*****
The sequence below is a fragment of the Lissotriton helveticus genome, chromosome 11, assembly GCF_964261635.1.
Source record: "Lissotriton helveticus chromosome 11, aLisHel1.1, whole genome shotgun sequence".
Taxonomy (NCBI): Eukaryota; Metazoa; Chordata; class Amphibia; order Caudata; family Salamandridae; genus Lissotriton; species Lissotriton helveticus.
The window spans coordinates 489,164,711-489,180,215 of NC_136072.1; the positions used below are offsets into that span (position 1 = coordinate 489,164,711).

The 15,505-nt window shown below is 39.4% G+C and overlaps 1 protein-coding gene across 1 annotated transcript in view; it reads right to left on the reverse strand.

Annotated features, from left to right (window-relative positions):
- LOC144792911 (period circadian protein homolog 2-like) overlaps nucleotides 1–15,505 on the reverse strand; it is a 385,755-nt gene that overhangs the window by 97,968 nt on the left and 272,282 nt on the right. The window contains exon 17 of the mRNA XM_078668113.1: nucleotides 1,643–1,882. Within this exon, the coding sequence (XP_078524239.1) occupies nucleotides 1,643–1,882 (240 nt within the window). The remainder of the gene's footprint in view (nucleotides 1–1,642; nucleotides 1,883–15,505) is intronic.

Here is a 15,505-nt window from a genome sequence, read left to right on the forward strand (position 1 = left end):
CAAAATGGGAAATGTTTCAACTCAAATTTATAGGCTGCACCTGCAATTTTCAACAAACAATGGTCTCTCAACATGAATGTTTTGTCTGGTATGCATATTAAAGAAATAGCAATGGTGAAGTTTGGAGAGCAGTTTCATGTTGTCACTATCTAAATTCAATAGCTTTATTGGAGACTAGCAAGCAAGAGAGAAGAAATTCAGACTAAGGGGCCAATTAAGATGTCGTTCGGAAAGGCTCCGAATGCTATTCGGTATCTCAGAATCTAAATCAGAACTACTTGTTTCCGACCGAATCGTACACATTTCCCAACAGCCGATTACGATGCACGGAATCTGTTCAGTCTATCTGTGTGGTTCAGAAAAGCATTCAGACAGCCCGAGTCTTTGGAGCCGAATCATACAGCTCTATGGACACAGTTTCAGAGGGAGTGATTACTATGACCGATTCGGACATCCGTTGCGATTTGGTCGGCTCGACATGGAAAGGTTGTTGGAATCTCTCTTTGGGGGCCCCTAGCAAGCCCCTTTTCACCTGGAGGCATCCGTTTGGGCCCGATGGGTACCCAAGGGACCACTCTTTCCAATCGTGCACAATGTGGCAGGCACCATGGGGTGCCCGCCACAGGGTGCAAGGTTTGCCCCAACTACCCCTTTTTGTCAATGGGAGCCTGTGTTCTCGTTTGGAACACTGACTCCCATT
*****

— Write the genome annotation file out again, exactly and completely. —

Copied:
The sequence below is a fragment of the Lissotriton helveticus genome, chromosome 11, assembly GCF_964261635.1.
Source record: "Lissotriton helveticus chromosome 11, aLisHel1.1, whole genome shotgun sequence".
Taxonomy (NCBI): Eukaryota; Metazoa; Chordata; class Amphibia; order Caudata; family Salamandridae; genus Lissotriton; species Lissotriton helveticus.
The window spans coordinates 489,164,711-489,180,215 of NC_136072.1; the positions used below are offsets into that span (position 1 = coordinate 489,164,711).

The 15,505-nt window shown below is 39.4% G+C and overlaps 1 protein-coding gene across 1 annotated transcript in view; it reads right to left on the reverse strand.

Annotated features, from left to right (window-relative positions):
- LOC144792911 (period circadian protein homolog 2-like) overlaps nucleotides 1–15,505 on the reverse strand; it is a 385,755-nt gene that overhangs the window by 97,968 nt on the left and 272,282 nt on the right. The window contains exon 17 of the mRNA XM_078668113.1: nucleotides 1,643–1,882. Within this exon, the coding sequence (XP_078524239.1) occupies nucleotides 1,643–1,882 (240 nt within the window). The remainder of the gene's footprint in view (nucleotides 1–1,642; nucleotides 1,883–15,505) is intronic.

Here is a 15,505-nt window from a genome sequence, read left to right on the forward strand (position 1 = left end):
CAAAATGGGAAATGTTTCAACTCAAATTTATAGGCTGCACCTGCAATTTTCAACAAACAATGGTCTCTCAACATGAATGTTTTGTCTGGTATGCATATTAAAGAAATAGCAATGGTGAAGTTTGGAGAGCAGTTTCATGTTGTCACTATCTAAATTCAATAGCTTTATTGGAGACTAGCAAGCAAGAGAGAAGAAATTCAGACTAAGGGGCCAATTAAGATGTCGTTCGGAAAGGCTCCGAATGCTATTCGGTATCTCAGAATCTAAATCAGAACTACTTGTTTCCGACCGAATCGTACACATTTCCCAACAGCCGATTACGATGCACGGAATCTGTTCAGTCTATCTGTGTGGTTCAGAAAAGCATTCAGACAGCCCGAGTCTTTGGAGCCGAATCATACAGCTCTATGGACACAGTTTCAGAGGGAGTGATTACTATGACCGATTCGGACATCCGTTGCGATTTGGTCGGCTCGACATGGAAAGGTTGTTGGAATCTCTCTTTGGGGGCCCCTAGCAAGCCCCTTTTCACCTGGAGGCATCCGTTTGGGCCCGATGGGTACCCAAGGGACCACTCTTTCCAATCGTGCACAATGTGGCAGGCACCATGGGGTGCCCGCCACAGGGTGCAAGGTTTGCCCCAACTACCCCTTTTTGTCAATGGGAGCCTGTGTTCTCGTTTGGAACACTGACTCCCATT